Debtor who does not pay / Remedies / How we can help you
The debtor who does not pay
In the case of contractual obligations, the creditor has the right to obtain from his debtor the exact, timely and full performance of all obligations incumbent on him.
This rule applies irrespective of the object, nature and purpose of the obligations undertaken (e.g. supply of a product, payment of a sum of money, provision of a building, ensuring the use of a building for its intended purpose, maintaining securities at a certain value, keeping certain information confidential, completion of a construction, delivery of documents, receipt of goods, etc.).
In certain situations debtors do not meet their obligations or meet them in a deficient manner and/or overdue.
In certain situations, the non-performance of obligations is due to the bad faith of the debtor, while in other situations the non-performance of obligations is due to circumstances beyond the debtor’s control (e.g. the existence of force majeure, the existence of a fortuitous event, etc.).
If the debtor fails to perform his obligations and/or performs them poorly and/or late, the law provides the creditor with a number of remedies.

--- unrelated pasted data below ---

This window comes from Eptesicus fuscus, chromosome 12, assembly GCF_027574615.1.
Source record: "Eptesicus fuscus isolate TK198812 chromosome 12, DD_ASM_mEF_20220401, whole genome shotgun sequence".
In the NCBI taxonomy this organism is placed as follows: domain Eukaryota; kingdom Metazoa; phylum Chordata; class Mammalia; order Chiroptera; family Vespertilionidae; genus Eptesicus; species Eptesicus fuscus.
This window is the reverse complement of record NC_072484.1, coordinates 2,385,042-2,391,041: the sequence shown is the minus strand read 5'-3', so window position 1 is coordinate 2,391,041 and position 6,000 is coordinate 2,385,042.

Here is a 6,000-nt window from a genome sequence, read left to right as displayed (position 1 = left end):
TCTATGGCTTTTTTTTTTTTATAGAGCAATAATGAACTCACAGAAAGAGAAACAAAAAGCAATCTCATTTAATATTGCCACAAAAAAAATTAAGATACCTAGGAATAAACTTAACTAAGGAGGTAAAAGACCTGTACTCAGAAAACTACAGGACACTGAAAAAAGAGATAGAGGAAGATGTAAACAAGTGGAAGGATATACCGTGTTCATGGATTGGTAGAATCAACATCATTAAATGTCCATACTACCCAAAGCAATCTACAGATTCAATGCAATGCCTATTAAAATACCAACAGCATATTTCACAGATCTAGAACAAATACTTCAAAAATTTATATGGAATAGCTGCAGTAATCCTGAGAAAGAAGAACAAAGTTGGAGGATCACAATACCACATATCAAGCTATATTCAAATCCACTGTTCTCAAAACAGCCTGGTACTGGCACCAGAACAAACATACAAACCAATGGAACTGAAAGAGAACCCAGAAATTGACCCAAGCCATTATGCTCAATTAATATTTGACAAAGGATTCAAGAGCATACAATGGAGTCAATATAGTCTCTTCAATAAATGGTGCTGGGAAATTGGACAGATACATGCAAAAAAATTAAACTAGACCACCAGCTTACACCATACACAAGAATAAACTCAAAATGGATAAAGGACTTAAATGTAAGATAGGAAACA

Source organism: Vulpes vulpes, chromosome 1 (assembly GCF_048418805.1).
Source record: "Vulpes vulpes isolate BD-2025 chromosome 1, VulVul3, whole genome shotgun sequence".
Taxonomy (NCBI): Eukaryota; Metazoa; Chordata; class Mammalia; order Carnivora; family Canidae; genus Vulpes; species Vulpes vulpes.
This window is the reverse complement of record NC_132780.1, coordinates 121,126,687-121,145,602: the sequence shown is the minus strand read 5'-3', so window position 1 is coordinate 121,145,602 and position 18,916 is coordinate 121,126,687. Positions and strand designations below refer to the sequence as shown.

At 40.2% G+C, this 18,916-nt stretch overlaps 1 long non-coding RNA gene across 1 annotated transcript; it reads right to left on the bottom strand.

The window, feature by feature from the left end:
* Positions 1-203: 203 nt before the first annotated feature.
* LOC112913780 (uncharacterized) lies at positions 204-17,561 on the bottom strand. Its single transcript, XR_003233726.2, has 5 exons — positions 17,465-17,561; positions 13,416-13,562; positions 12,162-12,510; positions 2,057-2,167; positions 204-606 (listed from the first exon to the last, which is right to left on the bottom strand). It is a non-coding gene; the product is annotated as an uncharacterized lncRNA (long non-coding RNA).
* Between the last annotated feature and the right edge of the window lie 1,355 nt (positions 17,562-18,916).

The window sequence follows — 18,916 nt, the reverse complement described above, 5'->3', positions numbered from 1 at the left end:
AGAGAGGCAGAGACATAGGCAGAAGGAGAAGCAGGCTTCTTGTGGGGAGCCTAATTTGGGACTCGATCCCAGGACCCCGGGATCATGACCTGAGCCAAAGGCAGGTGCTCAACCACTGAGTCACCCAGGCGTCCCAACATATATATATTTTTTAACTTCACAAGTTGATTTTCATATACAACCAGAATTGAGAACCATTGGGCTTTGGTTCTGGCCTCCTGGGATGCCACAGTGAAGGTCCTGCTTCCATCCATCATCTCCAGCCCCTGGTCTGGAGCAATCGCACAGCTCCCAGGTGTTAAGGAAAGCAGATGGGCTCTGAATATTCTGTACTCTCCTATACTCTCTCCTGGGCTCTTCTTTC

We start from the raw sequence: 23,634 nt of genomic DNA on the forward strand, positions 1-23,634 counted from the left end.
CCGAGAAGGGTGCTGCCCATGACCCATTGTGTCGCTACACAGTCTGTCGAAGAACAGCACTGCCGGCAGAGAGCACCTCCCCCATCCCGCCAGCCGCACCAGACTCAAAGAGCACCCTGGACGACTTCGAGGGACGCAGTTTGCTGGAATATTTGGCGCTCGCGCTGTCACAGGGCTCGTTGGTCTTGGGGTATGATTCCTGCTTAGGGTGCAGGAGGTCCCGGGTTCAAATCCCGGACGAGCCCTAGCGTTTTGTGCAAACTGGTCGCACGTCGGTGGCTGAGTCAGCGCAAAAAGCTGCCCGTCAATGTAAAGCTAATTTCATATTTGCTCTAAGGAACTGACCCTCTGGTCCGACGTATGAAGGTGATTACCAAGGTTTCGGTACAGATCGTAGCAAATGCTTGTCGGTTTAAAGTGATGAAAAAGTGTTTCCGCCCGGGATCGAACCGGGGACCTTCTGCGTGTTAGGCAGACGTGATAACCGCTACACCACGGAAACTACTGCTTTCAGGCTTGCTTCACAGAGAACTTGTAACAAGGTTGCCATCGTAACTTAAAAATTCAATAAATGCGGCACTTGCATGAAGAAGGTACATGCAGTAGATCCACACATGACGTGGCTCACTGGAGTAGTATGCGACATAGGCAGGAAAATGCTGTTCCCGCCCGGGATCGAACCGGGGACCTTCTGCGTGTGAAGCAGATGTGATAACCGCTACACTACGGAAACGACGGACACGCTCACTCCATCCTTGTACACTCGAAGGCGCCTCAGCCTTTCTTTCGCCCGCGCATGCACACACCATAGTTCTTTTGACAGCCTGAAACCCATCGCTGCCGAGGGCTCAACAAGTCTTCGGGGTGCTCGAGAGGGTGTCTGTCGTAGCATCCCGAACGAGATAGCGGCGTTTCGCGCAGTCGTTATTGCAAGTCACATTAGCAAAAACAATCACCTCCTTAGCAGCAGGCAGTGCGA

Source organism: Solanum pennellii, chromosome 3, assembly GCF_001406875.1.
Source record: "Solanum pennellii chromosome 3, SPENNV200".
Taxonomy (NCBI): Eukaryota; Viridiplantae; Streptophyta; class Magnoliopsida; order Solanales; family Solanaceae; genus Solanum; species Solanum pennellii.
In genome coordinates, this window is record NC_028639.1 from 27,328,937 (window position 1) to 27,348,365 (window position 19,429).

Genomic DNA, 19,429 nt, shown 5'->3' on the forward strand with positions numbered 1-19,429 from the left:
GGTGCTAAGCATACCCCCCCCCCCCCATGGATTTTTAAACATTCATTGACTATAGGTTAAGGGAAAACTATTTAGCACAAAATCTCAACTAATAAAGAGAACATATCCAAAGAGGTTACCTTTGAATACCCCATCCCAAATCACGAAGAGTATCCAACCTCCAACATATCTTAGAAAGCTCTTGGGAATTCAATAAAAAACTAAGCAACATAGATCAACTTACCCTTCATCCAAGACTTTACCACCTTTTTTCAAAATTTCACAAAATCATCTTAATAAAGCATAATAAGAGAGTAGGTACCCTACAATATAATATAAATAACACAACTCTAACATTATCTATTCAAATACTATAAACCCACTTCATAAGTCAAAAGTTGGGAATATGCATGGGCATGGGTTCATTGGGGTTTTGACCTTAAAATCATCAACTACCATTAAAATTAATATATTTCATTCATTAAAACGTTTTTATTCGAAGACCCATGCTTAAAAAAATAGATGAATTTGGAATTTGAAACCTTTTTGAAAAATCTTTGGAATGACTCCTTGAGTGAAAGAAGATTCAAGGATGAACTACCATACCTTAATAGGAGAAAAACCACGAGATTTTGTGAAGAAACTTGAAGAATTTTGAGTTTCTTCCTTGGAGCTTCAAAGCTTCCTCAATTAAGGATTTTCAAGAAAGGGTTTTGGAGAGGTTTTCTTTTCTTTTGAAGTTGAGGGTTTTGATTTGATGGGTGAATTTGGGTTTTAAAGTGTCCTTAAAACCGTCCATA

Remedies are diverse and may consist of, as appropriate:
- termination or rescission of the contract (termination of the contract either retroactively or only for the future);
- the creditor’s refusal to fulfil his own obligations (exception of non-performance of the contract);
- introduction of promissory notes for payment;
- the initiation of enforcement proceedings (insofar as there is an enforceable title);
- taking the debtor to court;
- termination of the contract;
- order the debtor to pay damages for the harm caused;
- the initiation of insolvency proceedings against the debtor.
A number of the remedies outlined above can be helped by introducing specific clauses in contracts with debtors that sanction non-performance, such as:
- clauses obliging the debtor to pay even in the event of force majeure;
- clauses obliging the debtor to pay a certain amount of interest for late payment;
- clauses whereby the debtor guarantees the fulfilment of obligations by setting up guarantees (e.g. mortgages, endorsed promissory notes);
- clauses whereby the contract concluded with the debtor becomes enforceable in case of non-performance.
For more details on how to enter into contracts to prevent defaults, please visit the section Contracts with customers.
For more details on the enforcement of debtors please visit the Enforcement section.
How we can help you
Our lawyers can advise you and provide you with legal assistance and representation in dealing with your company’s debtors, such as:
- assistance in negotiating and concluding contracts;
- drafting and sending notices of default and/or termination/termination of contracts;
- taking debtors to court or arbitration;
- the start of enforcement proceedings,
- the initiation of insolvency proceedings,
- negotiating a transaction.
More information about debt recovery